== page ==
Fried baloney was a tasty sandwich made
usually by my father for me and my brother
when we were between seven and twelve years
It was one of the sandwiches he liked along
with fried salami.
I know we used kosher baloney and salami and
either white or rye bread with Guldens brown
My father passed away last week and this topic
brought me back to such a warm, comforting memory.
How powerful, the memories associated with food.
When I was in grade school, one of the biggest hits our lunch staff came up with was Hot Baloney and Cheese sandwiches. They were a hamburger bun with a piece if baloney, american cheese, and a mustard based sauce. They were wrapped in aluminum foil and baked and were far and away one of the fondest memories I have of the grade school lunch experience. I’d get three and two milks, one chocolate, one white.
Another delicacy of my youth was one of my mom’s favorites. She would buy something that out butcher recognized as "Hillbilly Meat", then fry it up with pepper cheese. I found a local place that sold the meat years ago and got my kids eating it for lunch. I think the meat was called Ham Sausage in reality, but I’ll have to check with mom.
The FRIED that I have experienced have been grilled or pan-fried…not deep fat fried.
Never had a "fried" bologna sandwich. When you all say fried do you mean deep fried or pan fried in a skillet? I’d like to try it.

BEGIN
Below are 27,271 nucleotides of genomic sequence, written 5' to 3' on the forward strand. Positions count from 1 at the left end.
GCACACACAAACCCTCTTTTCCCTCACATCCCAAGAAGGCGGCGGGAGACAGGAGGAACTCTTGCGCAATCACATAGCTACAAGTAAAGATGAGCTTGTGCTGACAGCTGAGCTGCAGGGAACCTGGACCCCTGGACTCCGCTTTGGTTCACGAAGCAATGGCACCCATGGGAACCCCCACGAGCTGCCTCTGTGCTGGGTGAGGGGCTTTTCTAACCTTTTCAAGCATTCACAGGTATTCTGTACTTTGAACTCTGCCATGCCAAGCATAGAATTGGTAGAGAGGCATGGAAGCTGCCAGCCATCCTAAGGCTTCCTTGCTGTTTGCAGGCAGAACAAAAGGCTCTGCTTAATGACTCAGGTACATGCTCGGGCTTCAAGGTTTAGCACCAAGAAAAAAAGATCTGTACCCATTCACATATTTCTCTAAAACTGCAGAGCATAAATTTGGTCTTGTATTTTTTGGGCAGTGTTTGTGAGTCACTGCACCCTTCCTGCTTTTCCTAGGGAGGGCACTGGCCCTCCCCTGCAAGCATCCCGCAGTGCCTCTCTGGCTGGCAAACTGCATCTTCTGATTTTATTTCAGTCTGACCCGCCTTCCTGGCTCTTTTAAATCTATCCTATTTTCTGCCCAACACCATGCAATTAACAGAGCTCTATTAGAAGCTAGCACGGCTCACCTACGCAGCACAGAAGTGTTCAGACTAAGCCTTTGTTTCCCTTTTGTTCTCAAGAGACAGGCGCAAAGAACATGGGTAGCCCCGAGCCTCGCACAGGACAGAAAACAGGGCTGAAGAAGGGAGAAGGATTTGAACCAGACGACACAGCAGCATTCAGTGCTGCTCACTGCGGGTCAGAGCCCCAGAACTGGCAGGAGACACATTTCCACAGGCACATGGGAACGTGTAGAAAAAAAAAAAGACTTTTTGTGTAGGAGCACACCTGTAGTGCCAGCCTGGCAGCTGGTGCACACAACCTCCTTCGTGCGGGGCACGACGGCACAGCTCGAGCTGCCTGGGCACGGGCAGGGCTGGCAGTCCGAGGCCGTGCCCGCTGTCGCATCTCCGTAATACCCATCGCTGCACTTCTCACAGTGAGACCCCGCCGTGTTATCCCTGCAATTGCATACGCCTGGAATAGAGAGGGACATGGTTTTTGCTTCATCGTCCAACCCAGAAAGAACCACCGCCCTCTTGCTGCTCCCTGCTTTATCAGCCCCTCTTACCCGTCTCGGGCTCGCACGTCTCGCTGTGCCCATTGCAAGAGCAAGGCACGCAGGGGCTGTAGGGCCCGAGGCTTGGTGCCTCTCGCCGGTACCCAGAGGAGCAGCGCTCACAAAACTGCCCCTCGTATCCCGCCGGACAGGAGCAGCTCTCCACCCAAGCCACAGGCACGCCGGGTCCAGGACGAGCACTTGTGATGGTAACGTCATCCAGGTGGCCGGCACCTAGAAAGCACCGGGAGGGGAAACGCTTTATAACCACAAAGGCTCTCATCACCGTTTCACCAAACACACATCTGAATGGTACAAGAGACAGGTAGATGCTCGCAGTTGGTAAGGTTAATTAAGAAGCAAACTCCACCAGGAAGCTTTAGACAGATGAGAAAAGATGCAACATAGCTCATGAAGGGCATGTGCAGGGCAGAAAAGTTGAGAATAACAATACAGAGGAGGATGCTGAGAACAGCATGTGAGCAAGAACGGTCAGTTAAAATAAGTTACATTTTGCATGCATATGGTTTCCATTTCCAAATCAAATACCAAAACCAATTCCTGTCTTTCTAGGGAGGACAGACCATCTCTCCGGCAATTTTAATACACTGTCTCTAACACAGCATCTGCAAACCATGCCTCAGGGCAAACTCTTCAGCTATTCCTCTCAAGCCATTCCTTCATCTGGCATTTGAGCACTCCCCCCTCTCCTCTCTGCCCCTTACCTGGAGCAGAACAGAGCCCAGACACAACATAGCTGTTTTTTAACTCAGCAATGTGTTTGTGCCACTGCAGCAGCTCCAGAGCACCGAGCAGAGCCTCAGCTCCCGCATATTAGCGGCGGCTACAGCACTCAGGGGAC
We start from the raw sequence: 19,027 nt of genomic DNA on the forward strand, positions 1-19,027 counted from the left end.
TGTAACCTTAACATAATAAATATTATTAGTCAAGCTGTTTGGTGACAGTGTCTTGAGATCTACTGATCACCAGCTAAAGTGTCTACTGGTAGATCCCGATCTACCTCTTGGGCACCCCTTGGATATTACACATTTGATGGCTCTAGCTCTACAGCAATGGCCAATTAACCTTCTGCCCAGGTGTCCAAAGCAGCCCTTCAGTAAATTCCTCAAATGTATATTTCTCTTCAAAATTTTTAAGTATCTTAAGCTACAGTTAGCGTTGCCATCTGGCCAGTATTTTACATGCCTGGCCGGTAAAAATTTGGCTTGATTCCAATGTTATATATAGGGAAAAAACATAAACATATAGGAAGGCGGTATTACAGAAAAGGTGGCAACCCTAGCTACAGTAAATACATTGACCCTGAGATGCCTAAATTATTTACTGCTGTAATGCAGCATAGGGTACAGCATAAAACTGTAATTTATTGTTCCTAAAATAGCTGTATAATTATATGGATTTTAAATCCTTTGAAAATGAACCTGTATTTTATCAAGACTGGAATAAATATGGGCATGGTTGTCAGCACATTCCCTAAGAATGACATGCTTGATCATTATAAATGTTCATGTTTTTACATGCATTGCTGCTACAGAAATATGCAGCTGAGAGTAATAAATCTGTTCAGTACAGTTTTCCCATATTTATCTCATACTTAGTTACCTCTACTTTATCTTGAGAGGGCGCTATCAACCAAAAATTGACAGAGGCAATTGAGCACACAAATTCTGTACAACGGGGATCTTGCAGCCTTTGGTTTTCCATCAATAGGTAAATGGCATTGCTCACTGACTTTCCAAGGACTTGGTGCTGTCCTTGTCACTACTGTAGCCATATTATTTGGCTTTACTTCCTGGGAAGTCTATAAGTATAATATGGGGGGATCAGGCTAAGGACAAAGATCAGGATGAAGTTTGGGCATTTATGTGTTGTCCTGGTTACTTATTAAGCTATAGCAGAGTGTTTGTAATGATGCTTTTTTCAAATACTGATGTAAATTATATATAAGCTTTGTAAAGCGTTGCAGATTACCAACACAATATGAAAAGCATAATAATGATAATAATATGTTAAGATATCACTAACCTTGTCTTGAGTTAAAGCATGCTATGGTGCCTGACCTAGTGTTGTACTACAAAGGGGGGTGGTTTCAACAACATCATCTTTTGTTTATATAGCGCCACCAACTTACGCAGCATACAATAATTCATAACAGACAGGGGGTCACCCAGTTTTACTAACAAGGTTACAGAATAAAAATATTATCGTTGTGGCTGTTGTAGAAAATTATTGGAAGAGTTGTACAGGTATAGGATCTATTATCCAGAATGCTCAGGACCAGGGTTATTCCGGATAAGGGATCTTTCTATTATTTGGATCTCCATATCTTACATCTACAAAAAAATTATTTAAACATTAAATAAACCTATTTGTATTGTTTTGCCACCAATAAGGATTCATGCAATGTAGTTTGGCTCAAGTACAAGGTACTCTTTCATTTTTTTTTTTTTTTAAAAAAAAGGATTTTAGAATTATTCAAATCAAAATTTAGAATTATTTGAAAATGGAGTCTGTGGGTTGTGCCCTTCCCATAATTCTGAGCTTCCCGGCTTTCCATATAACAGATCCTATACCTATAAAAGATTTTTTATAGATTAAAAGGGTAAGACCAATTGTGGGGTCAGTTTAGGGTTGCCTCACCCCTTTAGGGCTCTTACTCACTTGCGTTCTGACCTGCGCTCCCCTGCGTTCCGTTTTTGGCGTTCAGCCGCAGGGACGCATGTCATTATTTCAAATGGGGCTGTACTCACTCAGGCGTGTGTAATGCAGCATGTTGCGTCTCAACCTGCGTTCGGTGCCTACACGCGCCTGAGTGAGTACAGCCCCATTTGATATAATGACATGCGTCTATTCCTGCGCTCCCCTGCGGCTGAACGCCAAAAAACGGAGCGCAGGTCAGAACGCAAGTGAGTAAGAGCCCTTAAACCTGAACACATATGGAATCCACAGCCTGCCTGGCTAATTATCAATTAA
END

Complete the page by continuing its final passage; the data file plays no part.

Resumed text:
As for the "curl" We did used to make "boloney bowls" when I was a kid. We’d put a piece of kraft cheese on a slice of OM bologna and put it in the microwave for about 45 seconds. It was a simple and tasty treat for us kids in our early teens.
Cora, we still have the best hot bologna right here in Charleston. I remember the A&W you’re talking about over on the west side.
The best I know of is down in South Charleston at Romeo’s. . . great tangy sauce, lots of lettuce and tomato and a thick slice of onion on an oversized sesame seed bun. It’s a southern WV thang.
This is something I’ve never eaten, because it didn’t appeal to me. However, I’m wondering if it comes out like porkroll. Anyone know?
When I was a kid growing up in Oklahoma, Webean, my mom used to fix bologna simmered in BBQ sauce and served on a hard roll, also known as a kaiser, or a bulkie, depending on where you live.
My other favorite way to fix a hot bologna sandwich was to fry it in Worcestershire sauce, and serve it on a roll as above.
Good eating either way.
Had a superb fried bologna sandwich in Ashland , Ohio lst summer at a small drive-in off the main highway from the north. Just wondered if any body had an idea of the geographic range where fried bologna sandwiches are offered?
I had never heard of fried bologna sandwiches before attending my first Buffalo Bill’s game at Wilson stadium. It is one of the local specialties they serve there. I can’t say I have been intriuged enough to try one yet, as I usually go for the beef on wick instead. Bsed on this thread, fried bologna is not as "local" as I had thought.
oh and i forgot to mention they are hot.
NASCAR driver Eliott Sadler has a bologna burger resturant in Emporia,Virgina. It is good i have ate there. I love the thick Bologna slices.
Amen Paul, and that is how I fry mine now.
Dennis in Cary
your momma figured it out cause if you did not cut the edges, it curled up and you could not make a decent sandwich out of it.
Paul E. smith
I prefer the Bryan thick-sliced to the OM, but either will do. Just make sure it gets good and crispy…
Blue Smoke, in New York City (believe it or not) has a great grilled bologna sandwich with onions and a great sauce. I also love the grilled (Fried?) sandwiches that my mother would make with "Spam".
Best to all.
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